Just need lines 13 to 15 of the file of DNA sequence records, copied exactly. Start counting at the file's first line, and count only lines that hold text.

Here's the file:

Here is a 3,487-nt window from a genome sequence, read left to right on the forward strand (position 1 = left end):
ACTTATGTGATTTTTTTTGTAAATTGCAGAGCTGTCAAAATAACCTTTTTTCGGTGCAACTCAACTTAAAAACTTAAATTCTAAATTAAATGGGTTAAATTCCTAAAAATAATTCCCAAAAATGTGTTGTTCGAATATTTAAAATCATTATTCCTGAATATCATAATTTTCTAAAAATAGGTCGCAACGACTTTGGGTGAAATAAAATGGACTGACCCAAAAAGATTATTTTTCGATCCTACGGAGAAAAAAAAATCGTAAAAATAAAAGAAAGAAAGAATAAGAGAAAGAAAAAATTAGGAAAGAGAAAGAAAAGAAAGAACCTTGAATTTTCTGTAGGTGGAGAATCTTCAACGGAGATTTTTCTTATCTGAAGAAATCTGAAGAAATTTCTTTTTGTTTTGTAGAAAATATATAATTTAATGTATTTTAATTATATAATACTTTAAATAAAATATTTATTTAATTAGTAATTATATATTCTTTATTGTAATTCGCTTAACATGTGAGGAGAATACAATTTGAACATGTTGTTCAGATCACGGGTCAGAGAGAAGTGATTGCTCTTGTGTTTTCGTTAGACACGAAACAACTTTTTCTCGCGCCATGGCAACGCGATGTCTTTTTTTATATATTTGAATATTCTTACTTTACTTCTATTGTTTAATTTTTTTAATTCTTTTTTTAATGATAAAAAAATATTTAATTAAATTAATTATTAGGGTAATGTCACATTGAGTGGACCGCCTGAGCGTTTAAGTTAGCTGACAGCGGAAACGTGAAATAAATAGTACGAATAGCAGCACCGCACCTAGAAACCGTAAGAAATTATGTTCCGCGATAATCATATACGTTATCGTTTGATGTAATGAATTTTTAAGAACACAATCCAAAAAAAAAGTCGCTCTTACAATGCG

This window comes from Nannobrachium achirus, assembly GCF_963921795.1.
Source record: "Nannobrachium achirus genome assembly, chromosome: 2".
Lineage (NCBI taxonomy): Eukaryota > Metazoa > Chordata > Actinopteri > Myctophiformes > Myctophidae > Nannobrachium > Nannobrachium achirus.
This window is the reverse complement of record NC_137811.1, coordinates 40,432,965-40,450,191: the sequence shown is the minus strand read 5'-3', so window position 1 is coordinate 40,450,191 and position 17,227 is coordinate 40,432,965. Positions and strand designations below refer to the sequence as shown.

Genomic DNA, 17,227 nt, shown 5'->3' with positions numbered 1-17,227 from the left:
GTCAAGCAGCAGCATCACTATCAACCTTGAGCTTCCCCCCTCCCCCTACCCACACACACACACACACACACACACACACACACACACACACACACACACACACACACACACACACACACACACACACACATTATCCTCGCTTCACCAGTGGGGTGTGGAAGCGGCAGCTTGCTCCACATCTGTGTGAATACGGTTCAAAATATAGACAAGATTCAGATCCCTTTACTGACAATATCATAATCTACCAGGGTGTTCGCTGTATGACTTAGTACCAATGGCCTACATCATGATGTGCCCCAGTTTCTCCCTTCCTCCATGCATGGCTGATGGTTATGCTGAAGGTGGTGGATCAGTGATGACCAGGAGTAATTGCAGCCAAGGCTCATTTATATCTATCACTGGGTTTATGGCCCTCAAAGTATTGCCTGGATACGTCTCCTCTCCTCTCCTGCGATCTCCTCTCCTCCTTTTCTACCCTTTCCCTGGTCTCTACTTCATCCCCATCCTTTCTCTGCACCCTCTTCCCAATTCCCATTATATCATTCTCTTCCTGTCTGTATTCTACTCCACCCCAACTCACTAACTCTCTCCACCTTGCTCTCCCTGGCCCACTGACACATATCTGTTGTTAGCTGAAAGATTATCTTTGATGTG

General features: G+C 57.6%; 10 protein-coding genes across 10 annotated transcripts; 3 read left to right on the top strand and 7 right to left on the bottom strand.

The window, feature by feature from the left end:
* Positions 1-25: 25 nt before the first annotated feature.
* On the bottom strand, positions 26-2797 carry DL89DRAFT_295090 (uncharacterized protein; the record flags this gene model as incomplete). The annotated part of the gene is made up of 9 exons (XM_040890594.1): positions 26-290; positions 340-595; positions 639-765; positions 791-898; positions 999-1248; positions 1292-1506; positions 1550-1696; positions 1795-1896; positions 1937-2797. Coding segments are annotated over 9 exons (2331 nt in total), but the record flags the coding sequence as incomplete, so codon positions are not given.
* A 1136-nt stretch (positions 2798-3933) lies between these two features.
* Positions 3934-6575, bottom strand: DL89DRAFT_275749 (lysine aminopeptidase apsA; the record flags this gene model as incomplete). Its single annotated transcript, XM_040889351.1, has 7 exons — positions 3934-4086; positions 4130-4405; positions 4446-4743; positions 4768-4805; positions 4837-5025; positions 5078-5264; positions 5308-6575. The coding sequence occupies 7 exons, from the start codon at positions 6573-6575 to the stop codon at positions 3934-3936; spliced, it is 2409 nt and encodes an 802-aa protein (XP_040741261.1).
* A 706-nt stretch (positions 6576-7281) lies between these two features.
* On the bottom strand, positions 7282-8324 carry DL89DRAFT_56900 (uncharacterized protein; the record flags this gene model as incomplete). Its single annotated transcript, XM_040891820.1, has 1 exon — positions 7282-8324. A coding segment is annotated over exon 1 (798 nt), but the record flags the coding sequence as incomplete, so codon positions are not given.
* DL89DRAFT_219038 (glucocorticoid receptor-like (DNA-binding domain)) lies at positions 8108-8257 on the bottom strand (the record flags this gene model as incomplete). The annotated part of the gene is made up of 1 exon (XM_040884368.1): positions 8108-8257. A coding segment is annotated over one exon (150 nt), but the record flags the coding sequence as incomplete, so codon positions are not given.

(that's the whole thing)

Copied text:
* A 1136-nt stretch (positions 2798-3933) lies between these two features.
* Positions 3934-6575, bottom strand: DL89DRAFT_275749 (lysine aminopeptidase apsA; the record flags this gene model as incomplete). Its single annotated transcript, XM_040889351.1, has 7 exons — positions 3934-4086; positions 4130-4405; positions 4446-4743; positions 4768-4805; positions 4837-5025; positions 5078-5264; positions 5308-6575. The coding sequence occupies 7 exons, from the start codon at positions 6573-6575 to the stop codon at positions 3934-3936; spliced, it is 2409 nt and encodes an 802-aa protein (XP_040741261.1).
* A 706-nt stretch (positions 6576-7281) lies between these two features.